Foreign folks have been quite astonished when I have mentioned that over 15 year olds in Japan don't have an automatic right to attend senior high school as a part of continuing education.

And the disbelief has been even greater when I've said they must sit entrance exams to attend high school and if they fail, their only choice is to attend a private school with higher fees.

Perhaps another brick in the wall is being removed.

15 ( +18 / -3 )

Under the current system, Tokyo families with a household income of under 9.1 million yen are exempt from tuition fees for public high schools, while those earning more must pay.

Meanwhile those earning under 2 million yen per year pay the whole suite of residence, pension, income and associated taxes.

A case study in regressive taxation, and looks to be appealing to a well-heeled LDP base.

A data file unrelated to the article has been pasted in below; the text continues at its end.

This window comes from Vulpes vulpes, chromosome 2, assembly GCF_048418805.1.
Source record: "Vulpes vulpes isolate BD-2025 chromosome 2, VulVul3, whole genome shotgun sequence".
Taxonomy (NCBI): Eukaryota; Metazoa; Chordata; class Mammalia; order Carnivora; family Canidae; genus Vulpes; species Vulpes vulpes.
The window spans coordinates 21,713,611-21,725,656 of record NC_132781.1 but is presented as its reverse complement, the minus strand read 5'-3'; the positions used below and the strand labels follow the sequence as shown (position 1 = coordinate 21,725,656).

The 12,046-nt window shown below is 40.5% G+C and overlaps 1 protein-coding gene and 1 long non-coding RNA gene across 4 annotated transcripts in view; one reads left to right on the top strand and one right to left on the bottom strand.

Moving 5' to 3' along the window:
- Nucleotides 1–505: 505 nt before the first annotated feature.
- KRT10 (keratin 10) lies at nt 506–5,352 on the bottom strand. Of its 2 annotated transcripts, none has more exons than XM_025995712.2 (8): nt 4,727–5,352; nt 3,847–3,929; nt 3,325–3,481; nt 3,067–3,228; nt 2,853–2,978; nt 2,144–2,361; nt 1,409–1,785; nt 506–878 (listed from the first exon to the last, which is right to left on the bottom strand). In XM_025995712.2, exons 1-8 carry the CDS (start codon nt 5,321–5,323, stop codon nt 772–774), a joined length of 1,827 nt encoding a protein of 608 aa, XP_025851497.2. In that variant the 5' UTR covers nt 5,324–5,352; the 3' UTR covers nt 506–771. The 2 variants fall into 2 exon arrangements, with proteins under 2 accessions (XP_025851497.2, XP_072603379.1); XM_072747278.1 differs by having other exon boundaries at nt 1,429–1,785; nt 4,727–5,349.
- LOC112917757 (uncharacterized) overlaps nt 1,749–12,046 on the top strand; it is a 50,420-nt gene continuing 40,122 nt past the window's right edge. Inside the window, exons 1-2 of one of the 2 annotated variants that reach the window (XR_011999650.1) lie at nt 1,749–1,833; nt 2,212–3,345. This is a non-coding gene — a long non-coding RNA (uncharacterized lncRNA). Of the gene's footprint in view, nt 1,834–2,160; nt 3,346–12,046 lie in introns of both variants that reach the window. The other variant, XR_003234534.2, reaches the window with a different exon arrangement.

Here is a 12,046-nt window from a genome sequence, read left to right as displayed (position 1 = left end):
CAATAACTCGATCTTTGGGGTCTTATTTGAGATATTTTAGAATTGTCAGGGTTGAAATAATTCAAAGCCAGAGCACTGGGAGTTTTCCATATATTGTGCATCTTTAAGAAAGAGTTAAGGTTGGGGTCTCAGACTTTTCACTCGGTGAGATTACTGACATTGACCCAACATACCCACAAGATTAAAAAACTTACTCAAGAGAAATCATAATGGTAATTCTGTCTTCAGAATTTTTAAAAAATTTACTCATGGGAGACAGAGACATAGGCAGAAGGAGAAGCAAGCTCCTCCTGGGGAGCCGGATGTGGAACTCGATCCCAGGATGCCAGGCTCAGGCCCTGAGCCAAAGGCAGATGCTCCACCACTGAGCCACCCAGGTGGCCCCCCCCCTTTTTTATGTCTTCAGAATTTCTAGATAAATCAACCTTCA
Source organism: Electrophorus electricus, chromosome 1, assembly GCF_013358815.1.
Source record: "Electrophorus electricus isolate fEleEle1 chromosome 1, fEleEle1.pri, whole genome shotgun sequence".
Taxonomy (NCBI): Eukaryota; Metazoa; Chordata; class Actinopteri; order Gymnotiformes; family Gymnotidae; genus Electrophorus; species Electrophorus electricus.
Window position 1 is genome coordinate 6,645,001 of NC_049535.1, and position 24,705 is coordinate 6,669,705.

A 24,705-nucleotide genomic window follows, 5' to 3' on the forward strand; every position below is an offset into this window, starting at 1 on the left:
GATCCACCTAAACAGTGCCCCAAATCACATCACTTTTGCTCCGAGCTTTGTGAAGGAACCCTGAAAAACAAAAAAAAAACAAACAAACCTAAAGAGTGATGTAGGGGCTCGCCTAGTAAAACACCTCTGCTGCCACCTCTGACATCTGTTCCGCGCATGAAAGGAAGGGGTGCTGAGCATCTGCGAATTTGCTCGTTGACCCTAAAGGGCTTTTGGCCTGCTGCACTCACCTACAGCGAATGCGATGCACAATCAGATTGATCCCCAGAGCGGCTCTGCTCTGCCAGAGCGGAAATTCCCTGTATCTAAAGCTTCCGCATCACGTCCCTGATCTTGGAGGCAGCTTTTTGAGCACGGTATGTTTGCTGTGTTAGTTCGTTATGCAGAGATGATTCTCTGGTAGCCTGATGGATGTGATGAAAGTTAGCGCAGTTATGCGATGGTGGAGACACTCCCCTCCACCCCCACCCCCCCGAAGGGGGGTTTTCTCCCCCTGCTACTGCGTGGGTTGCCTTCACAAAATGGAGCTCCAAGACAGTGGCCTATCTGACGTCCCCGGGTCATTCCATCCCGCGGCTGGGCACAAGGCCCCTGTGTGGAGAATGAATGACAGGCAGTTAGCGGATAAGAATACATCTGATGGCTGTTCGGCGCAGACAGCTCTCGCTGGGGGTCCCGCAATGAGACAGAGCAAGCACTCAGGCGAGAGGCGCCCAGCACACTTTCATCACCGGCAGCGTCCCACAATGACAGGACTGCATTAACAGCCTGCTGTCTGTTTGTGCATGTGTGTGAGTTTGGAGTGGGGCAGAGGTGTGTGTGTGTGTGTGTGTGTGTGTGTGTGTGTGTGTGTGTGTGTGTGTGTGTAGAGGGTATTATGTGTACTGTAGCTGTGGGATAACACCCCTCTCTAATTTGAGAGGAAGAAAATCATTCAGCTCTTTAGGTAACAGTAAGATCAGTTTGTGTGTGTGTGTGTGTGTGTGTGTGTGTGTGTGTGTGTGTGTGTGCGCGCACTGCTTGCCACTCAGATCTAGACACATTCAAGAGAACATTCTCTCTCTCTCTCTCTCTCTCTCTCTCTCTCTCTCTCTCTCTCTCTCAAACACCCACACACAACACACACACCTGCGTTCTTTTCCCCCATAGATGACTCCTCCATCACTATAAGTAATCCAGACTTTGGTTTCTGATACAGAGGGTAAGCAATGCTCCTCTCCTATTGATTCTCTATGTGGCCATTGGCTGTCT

Or better put as neo-feudalism which is the LDP tack, where the taxes of workers go to support the landed class.

It is in keeping with all the corporate welfare/subsidies socialism for the rich the LDP likes handing out.

3 ( +11 / -8 )

Giving taxpayer money to over prices private schools that assist in long term inequity when it comes to automatic university acceptance is just wrong. Encourage people to use public education is absolutely correct. Private has no business with tax payer money.

24 ( +28 / -4 )

It’s also unclear whether the Tokyo metropolitan government’s coffers are so full that it’s willing/able to cover the loss of tuition from families earning more than 9.1 million yen all by itself, or if the expanded benefits will be financed by increased taxes, and which sections of society will be paying them.

I can assure you the coffers are not full and someone will be paying for others kids to get educated.

9 ( +15 / -6 )